DESCRIPTION: In this course we study advanced methods of demographic analysis. They are widely used in research on mortality, fertility, nuptiality, migration, population composition, and other demographic processes, but many of them can also be applied to a broad range of topics in other areas of the social sciences and biomedical sciences. Those methods include event history analysis (nonparametric, semi-parametric and parametric versions; continuous and discrete time versions; fixed and time-dependent covariate versions), life table techniques (single-decrement, multiple-decrement and multi-state), decomposition analysis, age-period-cohort models, methods for analyzing multiple time trends (e.g., Lee-Carter model), Lexis map analysis, smoothing and non-parametric regression techniques, and mathematical models of population dynamics. Computer exercises are included.

EPSY 70500 – Statistics & Computer Programming I (crn:36082)
Prof. David Rindskopf
***Prerequisites: Undergraduate or higher level course in statistics.***
DESCRIPTION: Introduction to the basic principles underlying data exploration, description, and analysis, statistical inference and the use of computer packages for data analysis. 70500 and 70600 form an integrated sequence covering descriptive statistics, point and interval estimation, hypothesis testing, t-tests, analysis of variance, correlation, regression (including elementary matrix algebra), repeated measures designs, cross-classified data, and the use of computer packages for these analyses.

EPSY 83300 – The General Linear Model (crn:36078)
Prof. Jay Verkuilen
***Prerequisites: EPSY 70600 – Statistics & Computer Programming II or equivalent. Instructor permission required.***
DESCRIPTION: This course presents a general statistical procedure (the General Linear Model) for analyzing relations between a set of dependent and independent variables. Problems such as experimental designs with unequal cell frequencies, analysis of covariance, and multivariate analyses with multiple dependent variables are considered within this framework.

EPSY 84200 – Hierarchical Linear Models (crn:36081)
Prof. David Rindskopf
***Prerequisites: EPSY 70600 – Statistics & Computer Programming II or equivalent. Instructor permission required.***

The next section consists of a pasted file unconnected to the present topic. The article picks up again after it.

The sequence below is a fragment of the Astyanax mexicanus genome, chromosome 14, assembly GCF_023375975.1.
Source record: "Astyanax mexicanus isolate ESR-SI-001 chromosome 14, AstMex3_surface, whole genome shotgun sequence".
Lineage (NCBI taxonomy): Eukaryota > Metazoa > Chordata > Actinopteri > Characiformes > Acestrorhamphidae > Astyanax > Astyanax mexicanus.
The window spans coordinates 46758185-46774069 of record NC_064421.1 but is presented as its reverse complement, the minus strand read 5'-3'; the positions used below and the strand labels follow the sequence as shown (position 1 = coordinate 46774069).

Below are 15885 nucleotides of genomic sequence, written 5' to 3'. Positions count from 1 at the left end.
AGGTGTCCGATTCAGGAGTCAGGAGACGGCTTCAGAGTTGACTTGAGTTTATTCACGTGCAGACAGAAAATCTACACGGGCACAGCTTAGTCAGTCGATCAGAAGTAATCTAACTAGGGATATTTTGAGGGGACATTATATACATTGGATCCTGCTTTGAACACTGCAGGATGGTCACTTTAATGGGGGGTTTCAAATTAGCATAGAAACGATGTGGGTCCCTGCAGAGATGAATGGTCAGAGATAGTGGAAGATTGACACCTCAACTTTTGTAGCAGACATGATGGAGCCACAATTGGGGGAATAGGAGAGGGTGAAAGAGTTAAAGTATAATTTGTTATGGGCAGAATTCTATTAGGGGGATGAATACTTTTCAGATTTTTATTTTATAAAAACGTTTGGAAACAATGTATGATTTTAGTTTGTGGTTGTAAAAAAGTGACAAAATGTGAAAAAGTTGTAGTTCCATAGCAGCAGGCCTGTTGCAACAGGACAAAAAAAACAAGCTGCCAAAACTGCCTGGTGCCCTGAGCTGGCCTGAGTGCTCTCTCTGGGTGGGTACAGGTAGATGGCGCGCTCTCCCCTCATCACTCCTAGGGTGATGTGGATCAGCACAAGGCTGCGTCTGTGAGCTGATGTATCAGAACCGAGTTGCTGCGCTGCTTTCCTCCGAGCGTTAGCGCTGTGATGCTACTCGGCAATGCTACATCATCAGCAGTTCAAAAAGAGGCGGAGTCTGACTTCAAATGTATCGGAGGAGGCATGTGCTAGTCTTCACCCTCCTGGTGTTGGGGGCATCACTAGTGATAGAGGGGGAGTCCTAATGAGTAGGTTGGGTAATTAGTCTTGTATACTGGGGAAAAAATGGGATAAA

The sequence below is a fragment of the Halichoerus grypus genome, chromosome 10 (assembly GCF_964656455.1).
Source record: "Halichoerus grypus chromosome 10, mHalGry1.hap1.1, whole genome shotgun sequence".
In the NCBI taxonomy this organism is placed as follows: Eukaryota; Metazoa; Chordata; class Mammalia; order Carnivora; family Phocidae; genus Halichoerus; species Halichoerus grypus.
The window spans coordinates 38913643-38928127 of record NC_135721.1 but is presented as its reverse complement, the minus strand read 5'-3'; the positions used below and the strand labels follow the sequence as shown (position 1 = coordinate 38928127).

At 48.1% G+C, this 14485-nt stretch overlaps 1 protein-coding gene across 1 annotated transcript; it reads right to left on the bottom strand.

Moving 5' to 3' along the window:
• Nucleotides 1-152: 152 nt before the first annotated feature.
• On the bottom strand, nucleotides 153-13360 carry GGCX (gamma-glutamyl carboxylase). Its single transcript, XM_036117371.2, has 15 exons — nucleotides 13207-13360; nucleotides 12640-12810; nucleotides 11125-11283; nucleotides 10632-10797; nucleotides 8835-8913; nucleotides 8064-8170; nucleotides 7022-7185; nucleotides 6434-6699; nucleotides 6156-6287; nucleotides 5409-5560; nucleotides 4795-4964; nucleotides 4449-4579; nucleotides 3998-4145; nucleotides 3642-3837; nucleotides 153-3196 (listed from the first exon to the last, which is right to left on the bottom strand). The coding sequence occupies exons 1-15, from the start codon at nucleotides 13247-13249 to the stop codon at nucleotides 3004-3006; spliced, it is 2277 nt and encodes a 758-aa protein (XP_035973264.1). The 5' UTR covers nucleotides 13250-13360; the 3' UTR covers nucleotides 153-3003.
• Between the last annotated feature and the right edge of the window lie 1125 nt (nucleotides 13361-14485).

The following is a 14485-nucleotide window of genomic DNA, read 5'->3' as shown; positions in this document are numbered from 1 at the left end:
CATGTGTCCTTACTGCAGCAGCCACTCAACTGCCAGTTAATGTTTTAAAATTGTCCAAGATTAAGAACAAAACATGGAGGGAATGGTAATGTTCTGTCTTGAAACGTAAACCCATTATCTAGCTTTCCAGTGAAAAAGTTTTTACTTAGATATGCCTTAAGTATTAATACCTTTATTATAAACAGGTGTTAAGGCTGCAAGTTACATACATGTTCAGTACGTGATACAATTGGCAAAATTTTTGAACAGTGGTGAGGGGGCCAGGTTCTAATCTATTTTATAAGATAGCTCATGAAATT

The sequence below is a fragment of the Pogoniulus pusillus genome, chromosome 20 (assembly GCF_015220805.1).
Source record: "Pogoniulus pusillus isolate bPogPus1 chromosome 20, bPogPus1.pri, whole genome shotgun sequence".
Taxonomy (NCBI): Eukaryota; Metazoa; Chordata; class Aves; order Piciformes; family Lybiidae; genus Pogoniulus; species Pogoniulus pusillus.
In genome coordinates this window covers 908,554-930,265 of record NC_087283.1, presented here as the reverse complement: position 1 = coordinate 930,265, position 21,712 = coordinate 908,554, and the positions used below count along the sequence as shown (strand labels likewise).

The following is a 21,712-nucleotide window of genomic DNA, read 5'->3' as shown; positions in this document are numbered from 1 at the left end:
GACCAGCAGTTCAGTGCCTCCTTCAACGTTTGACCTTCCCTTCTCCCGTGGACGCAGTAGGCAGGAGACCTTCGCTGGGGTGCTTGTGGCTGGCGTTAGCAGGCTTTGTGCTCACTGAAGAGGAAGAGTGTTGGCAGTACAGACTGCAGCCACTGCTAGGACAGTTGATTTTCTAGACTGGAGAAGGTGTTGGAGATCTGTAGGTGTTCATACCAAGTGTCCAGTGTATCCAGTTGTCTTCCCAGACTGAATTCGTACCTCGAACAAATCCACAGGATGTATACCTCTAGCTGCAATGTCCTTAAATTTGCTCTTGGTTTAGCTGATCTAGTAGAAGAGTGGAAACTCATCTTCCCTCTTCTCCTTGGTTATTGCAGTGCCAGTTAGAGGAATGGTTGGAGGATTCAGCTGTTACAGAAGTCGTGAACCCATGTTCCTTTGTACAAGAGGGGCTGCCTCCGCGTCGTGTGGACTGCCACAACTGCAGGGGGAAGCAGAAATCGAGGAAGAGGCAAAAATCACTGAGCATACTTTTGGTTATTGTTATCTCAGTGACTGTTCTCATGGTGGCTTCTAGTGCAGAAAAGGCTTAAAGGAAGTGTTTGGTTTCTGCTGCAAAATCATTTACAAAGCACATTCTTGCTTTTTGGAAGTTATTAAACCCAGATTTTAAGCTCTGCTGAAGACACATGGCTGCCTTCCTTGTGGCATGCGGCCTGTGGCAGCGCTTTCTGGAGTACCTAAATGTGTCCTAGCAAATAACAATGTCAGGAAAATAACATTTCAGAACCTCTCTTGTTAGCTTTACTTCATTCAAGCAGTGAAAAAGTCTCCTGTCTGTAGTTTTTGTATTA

DESCRIPTION: Data often structured in hierarchies. Examples include students within classrooms, classrooms within schools; employees within departments within organizations within industries. The behavior of individuals is often affected by characteristics of the higher-level units; such effects are also called contextual effects by some researchers. New statistical methods allow the hierarchical structure of data to be included in the modeling process. Multilevel models include related areas such as variance component models, contextual models, empirical Bayes models, aggregation bias, and unit-of-analysis problems. This course will teach the history and current theory of such models, as well as their application using computer packages.

ITCP 70010 – Interactive Media: History, Theory, and Practice (crn:36014)
Prof. Michael Mandiberg & Prof. Stephen Brier
***Open to all GC students but meeting with ITP Coordinator required.***
DESCRIPTION: This is the first core course in the Interactive Technology and Pedagogy certificate program. We will examine the economic, social, and intellectual history of technological change over time, as well as technology and digital media design and use. Our primary focus is on the mutual shaping of technology and academic teaching, learning and research how people and technologies have shaped academic classroom and research interactions in the past, and how they are reshaping the university in the present. By examining the use and design of technologies inside and outside of the academy, we are, of course, also reflecting on what it means to be human in a world increasingly dominated and controlled by various technologies.

The course also explores the history and theory of digital media, including hypertext and multimedia, highlighting the theoretical and practical possibilities for research, reading, writing, presentation, interaction, and play. We are particularly interested in the ITP program in the possibilities that new, nonlinear, digital tools have opened up for teaching and research, including the emergence of the "Digital Humanities."

LING 78100 – Methods in Computational Linguistics I (crn:36122)
Prof. Michael Mandel
***This course has an associated practicum (LING 73600).***
DESCRIPTION: Contact program office for more information.

LING 79100 – Statistics for Linguistics Research (crn:36124)
Prof. Martin Chodorow
***This course has an associated practicum (LING 73900).***
DESCRIPTION: This course provides an introduction to statistical analysis of data from various areas of research in linguistics. Topics cover non-parametric and parametric approaches, including chi-square, ordinal tests, randomization tests, ANOVA, linear regression, logistic regression, and mixed-effects models. In the accompanying practicum, students learn to use R and SPSS for data visualization and statistical analysis.

LING 83600 – Language Technology (crn:36128)
(Crosslisted with CSC 84020.)
Prof. Alla Rozovskaya
***Prerequisites: LING 78100 & LING 83800.***